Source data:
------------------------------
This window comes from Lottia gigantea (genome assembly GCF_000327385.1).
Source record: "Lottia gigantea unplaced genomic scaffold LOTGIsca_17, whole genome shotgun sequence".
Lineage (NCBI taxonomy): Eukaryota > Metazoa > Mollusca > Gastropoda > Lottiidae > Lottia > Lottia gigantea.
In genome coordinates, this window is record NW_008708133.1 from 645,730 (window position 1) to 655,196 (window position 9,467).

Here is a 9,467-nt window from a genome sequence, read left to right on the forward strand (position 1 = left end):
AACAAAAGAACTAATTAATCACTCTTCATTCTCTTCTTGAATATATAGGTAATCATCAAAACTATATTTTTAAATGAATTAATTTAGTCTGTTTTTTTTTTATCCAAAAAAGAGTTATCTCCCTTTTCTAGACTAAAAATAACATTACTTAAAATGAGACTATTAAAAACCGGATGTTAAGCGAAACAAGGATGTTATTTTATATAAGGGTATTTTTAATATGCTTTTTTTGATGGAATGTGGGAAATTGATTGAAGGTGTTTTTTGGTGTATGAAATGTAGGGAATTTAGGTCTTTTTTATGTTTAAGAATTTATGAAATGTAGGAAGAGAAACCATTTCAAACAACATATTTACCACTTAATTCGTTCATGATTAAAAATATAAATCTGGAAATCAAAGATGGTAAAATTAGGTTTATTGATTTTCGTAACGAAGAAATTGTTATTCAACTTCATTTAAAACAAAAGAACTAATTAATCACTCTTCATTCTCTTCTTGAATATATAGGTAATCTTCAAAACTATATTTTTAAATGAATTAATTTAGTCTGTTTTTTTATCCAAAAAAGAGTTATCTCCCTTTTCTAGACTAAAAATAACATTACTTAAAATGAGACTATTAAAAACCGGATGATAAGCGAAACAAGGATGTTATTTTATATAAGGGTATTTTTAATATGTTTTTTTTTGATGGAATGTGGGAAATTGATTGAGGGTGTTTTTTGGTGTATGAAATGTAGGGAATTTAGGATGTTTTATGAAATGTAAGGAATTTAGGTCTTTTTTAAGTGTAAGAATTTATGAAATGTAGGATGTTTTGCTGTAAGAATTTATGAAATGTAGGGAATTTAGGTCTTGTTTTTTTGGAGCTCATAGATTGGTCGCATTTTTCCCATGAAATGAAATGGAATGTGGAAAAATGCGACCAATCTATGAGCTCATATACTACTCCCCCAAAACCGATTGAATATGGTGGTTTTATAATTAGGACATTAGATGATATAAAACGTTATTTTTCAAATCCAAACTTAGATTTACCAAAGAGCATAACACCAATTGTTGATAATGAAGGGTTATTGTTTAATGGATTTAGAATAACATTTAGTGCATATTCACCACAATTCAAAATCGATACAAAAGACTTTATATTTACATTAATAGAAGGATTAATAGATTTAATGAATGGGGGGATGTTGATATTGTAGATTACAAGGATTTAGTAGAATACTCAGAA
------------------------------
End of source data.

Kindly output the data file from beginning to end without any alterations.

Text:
This window comes from Lottia gigantea (genome assembly GCF_000327385.1).
Source record: "Lottia gigantea unplaced genomic scaffold LOTGIsca_17, whole genome shotgun sequence".
Lineage (NCBI taxonomy): Eukaryota > Metazoa > Mollusca > Gastropoda > Lottiidae > Lottia > Lottia gigantea.
In genome coordinates, this window is record NW_008708133.1 from 645,730 (window position 1) to 655,196 (window position 9,467).

Here is a 9,467-nt window from a genome sequence, read left to right on the forward strand (position 1 = left end):
AACAAAAGAACTAATTAATCACTCTTCATTCTCTTCTTGAATATATAGGTAATCATCAAAACTATATTTTTAAATGAATTAATTTAGTCTGTTTTTTTTTTATCCAAAAAAGAGTTATCTCCCTTTTCTAGACTAAAAATAACATTACTTAAAATGAGACTATTAAAAACCGGATGTTAAGCGAAACAAGGATGTTATTTTATATAAGGGTATTTTTAATATGCTTTTTTTGATGGAATGTGGGAAATTGATTGAAGGTGTTTTTTGGTGTATGAAATGTAGGGAATTTAGGTCTTTTTTATGTTTAAGAATTTATGAAATGTAGGAAGAGAAACCATTTCAAACAACATATTTACCACTTAATTCGTTCATGATTAAAAATATAAATCTGGAAATCAAAGATGGTAAAATTAGGTTTATTGATTTTCGTAACGAAGAAATTGTTATTCAACTTCATTTAAAACAAAAGAACTAATTAATCACTCTTCATTCTCTTCTTGAATATATAGGTAATCTTCAAAACTATATTTTTAAATGAATTAATTTAGTCTGTTTTTTTATCCAAAAAAGAGTTATCTCCCTTTTCTAGACTAAAAATAACATTACTTAAAATGAGACTATTAAAAACCGGATGATAAGCGAAACAAGGATGTTATTTTATATAAGGGTATTTTTAATATGTTTTTTTTTGATGGAATGTGGGAAATTGATTGAGGGTGTTTTTTGGTGTATGAAATGTAGGGAATTTAGGATGTTTTATGAAATGTAAGGAATTTAGGTCTTTTTTAAGTGTAAGAATTTATGAAATGTAGGATGTTTTGCTGTAAGAATTTATGAAATGTAGGGAATTTAGGTCTTGTTTTTTTGGAGCTCATAGATTGGTCGCATTTTTCCCATGAAATGAAATGGAATGTGGAAAAATGCGACCAATCTATGAGCTCATATACTACTCCCCCAAAACCGATTGAATATGGTGGTTTTATAATTAGGACATTAGATGATATAAAACGTTATTTTTCAAATCCAAACTTAGATTTACCAAAGAGCATAACACCAATTGTTGATAATGAAGGGTTATTGTTTAATGGATTTAGAATAACATTTAGTGCATATTCACCACAATTCAAAATCGATACAAAAGACTTTATATTTACATTAATAGAAGGATTAATAGATTTAATGAATGGGGGGATGTTGATATTGTAGATTACAAGGATTTAGTAGAATACTCAGAA